Chill Excerpt: Creatures of the Unknown

Below is an excerpt from the Creatures of the Unknown chapter of Chill Third Edition, written by Meghan Fitzgerald and Danielle Lauzon. Note that this is a first draft, so you might see typos or mistakes – it hasn’t been through development or editing yet. Don’t forget, the Kickstarter goes until 10/31, and we’re 91% funded as of now!


Over the years, SAVE scholars, archivists and librarians have come up with various ways to classify creatures of the Unknown. Most envoys see this as a necessity, because it helps field agents identify what they’re up against and find its weaknesses. Some local or regional offices have their own homegrown taxonomies, but three major classification systems are accepted by most SAVE offices around the world, developed before the destruction of the Dublin headquarters.

One is the five-tier threat level gauge, mentioned above. In the old days, central offices would regularly distribute threat level notifications for places that were populous or at high risk, using previous experience or educated guesses to indicate how dangerous they expected a creature to be. Threat levels would be revised periodically based on the results of cases that had gone exceptionally well — or catastrophically awry. Even today, these threat levels are used to give a heads-up to envoys about what to expect, though coordinators warn that caution is always advised no matter what. Too many envoys have embarked on cases involving monsters considered Common, only to be caught off-guard and never heard from again.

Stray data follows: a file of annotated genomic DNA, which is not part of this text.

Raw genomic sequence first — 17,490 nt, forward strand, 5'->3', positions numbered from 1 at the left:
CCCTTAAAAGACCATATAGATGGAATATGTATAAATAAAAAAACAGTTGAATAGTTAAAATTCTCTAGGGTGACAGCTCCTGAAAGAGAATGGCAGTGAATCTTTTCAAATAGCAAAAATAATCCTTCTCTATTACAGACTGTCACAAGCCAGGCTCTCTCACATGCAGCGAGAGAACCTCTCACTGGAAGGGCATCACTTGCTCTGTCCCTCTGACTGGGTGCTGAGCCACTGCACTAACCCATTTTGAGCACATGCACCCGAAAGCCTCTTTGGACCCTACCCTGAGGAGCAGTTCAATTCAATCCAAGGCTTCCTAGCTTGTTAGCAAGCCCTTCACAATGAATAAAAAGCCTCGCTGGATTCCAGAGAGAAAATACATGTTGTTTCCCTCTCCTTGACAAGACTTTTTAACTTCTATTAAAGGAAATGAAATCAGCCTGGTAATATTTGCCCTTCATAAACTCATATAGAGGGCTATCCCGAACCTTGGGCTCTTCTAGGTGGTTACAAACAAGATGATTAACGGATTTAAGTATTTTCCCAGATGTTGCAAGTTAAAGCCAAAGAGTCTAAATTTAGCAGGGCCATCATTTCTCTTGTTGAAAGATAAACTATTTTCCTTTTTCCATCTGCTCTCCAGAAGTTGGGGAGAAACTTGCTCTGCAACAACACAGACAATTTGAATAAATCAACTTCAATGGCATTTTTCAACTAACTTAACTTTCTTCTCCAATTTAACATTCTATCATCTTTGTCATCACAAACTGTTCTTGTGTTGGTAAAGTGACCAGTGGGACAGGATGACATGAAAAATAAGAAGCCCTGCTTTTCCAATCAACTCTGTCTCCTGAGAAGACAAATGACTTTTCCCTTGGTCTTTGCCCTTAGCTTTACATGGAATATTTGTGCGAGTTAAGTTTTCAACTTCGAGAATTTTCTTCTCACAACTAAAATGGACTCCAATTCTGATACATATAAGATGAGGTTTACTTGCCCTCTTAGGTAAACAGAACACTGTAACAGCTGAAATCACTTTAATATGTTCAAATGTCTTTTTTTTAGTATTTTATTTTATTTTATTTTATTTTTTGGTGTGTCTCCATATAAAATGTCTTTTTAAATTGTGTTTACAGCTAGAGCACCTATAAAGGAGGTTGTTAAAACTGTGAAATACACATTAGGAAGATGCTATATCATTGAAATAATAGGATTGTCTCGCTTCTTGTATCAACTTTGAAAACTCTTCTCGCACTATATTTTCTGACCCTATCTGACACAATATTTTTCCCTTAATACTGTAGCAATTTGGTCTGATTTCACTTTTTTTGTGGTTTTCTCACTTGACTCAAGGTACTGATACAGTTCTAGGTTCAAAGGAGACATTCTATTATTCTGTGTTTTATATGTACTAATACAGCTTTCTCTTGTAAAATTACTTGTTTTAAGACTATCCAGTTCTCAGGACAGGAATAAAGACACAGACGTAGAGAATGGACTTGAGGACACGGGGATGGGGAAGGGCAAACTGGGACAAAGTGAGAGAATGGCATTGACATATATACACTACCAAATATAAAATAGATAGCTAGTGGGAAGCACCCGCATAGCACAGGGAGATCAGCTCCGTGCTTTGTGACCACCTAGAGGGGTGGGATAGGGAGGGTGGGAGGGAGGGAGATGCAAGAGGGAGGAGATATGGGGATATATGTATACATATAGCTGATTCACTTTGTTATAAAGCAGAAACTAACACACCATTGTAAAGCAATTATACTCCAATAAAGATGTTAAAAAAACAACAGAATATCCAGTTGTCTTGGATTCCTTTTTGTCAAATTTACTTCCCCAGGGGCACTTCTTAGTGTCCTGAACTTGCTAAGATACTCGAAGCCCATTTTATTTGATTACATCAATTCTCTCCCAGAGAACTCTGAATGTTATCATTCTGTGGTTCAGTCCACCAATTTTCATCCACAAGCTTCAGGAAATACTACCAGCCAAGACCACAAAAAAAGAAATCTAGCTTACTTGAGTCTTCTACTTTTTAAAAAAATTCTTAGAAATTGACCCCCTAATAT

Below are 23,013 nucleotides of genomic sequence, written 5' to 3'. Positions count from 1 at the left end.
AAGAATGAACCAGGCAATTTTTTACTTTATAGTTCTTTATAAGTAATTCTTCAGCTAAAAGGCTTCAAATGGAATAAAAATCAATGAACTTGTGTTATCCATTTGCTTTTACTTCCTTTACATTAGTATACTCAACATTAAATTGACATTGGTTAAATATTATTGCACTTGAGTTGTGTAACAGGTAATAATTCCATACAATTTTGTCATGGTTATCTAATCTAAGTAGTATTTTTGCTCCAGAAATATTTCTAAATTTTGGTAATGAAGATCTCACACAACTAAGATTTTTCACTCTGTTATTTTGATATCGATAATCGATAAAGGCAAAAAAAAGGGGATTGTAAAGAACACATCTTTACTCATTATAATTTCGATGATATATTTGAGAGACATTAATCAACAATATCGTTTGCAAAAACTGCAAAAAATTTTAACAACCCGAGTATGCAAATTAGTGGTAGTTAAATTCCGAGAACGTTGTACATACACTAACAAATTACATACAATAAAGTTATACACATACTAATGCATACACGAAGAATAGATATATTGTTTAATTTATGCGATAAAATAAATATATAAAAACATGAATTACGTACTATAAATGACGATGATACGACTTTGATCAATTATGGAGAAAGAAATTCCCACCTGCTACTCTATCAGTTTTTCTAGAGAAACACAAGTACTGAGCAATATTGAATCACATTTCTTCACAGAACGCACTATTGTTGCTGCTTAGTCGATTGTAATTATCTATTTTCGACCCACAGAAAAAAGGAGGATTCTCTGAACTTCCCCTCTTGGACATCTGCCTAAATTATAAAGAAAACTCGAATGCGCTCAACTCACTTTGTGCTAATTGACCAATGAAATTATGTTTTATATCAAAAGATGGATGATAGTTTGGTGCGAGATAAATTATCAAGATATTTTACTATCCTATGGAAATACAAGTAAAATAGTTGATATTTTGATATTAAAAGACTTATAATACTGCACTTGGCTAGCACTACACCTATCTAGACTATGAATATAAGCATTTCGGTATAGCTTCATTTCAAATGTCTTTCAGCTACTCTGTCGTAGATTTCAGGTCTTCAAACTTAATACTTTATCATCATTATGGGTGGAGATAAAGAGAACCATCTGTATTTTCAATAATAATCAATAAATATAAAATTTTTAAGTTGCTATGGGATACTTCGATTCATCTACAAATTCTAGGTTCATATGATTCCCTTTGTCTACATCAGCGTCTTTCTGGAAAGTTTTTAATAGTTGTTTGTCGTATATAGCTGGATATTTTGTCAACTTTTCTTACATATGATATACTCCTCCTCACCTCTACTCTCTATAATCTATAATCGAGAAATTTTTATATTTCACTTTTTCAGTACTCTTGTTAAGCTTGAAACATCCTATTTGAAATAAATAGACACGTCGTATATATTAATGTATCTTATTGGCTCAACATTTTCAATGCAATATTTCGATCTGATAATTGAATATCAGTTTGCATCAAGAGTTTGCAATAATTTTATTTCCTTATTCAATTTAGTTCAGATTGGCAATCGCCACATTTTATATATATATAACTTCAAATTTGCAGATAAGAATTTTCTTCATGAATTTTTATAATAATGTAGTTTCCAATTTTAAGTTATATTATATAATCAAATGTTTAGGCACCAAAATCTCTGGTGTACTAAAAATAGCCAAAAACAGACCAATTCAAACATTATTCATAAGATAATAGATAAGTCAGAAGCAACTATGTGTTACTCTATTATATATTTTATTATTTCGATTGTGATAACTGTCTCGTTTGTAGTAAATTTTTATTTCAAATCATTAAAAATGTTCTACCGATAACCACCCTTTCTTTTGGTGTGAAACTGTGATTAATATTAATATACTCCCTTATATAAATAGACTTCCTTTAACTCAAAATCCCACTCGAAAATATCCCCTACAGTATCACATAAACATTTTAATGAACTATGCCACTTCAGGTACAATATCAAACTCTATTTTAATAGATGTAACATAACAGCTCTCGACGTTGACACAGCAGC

Another common classification is the Garrett System, developed by SAVE trainer and librarian Ruby Garrett in the London Regional HQ. Garrett was known for taking her rookies out into the field for on-the-job training and showing little sympathy for those who failed to follow instructions and suffered as a result, though those close to her knew how much these mistakes haunted her behind closed doors. She published her classification system piecemeal as reports came in from all over the world, detailing new and ever-stranger beings. The system is based on characteristics and aspects, grouping the creatures by what they are on a fundamental level. In the field, the Garrett System is commonly abbreviated to include only the broadest or most prevalent categories: Ghosts, Vampires, Lycanthropes, Undead, Monsters, Unique Beings, and Servitors.